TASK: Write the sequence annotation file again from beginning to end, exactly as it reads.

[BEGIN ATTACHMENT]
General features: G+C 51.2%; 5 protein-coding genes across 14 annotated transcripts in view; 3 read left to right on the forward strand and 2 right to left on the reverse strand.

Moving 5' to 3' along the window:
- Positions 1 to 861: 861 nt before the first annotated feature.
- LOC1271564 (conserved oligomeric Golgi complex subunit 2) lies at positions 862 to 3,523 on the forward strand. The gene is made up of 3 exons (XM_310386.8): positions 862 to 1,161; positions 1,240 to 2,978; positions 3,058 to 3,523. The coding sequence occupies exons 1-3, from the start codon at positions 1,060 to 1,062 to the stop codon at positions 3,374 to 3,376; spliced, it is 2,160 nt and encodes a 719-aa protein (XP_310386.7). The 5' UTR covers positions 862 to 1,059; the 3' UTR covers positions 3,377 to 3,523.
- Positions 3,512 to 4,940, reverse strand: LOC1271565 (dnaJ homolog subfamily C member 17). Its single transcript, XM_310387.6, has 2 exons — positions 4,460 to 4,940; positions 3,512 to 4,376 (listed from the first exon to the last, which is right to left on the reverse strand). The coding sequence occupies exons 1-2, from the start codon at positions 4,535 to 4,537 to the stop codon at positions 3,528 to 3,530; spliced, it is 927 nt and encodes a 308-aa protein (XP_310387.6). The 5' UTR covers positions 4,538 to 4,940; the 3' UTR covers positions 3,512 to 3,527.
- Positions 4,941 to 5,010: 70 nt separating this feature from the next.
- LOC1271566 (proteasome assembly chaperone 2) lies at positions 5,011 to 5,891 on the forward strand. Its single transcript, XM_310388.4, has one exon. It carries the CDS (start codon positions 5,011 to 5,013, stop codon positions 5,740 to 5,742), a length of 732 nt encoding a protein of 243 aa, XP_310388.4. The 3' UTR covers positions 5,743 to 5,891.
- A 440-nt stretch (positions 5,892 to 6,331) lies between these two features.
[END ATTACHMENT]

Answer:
General features: G+C 51.2%; 5 protein-coding genes across 14 annotated transcripts in view; 3 read left to right on the forward strand and 2 right to left on the reverse strand.

Moving 5' to 3' along the window:
- Positions 1 to 861: 861 nt before the first annotated feature.
- LOC1271564 (conserved oligomeric Golgi complex subunit 2) lies at positions 862 to 3,523 on the forward strand. The gene is made up of 3 exons (XM_310386.8): positions 862 to 1,161; positions 1,240 to 2,978; positions 3,058 to 3,523. The coding sequence occupies exons 1-3, from the start codon at positions 1,060 to 1,062 to the stop codon at positions 3,374 to 3,376; spliced, it is 2,160 nt and encodes a 719-aa protein (XP_310386.7). The 5' UTR covers positions 862 to 1,059; the 3' UTR covers positions 3,377 to 3,523.
- Positions 3,512 to 4,940, reverse strand: LOC1271565 (dnaJ homolog subfamily C member 17). Its single transcript, XM_310387.6, has 2 exons — positions 4,460 to 4,940; positions 3,512 to 4,376 (listed from the first exon to the last, which is right to left on the reverse strand). The coding sequence occupies exons 1-2, from the start codon at positions 4,535 to 4,537 to the stop codon at positions 3,528 to 3,530; spliced, it is 927 nt and encodes a 308-aa protein (XP_310387.6). The 5' UTR covers positions 4,538 to 4,940; the 3' UTR covers positions 3,512 to 3,527.
- Positions 4,941 to 5,010: 70 nt separating this feature from the next.
- LOC1271566 (proteasome assembly chaperone 2) lies at positions 5,011 to 5,891 on the forward strand. Its single transcript, XM_310388.4, has one exon. It carries the CDS (start codon positions 5,011 to 5,013, stop codon positions 5,740 to 5,742), a length of 732 nt encoding a protein of 243 aa, XP_310388.4. The 3' UTR covers positions 5,743 to 5,891.
- A 440-nt stretch (positions 5,892 to 6,331) lies between these two features.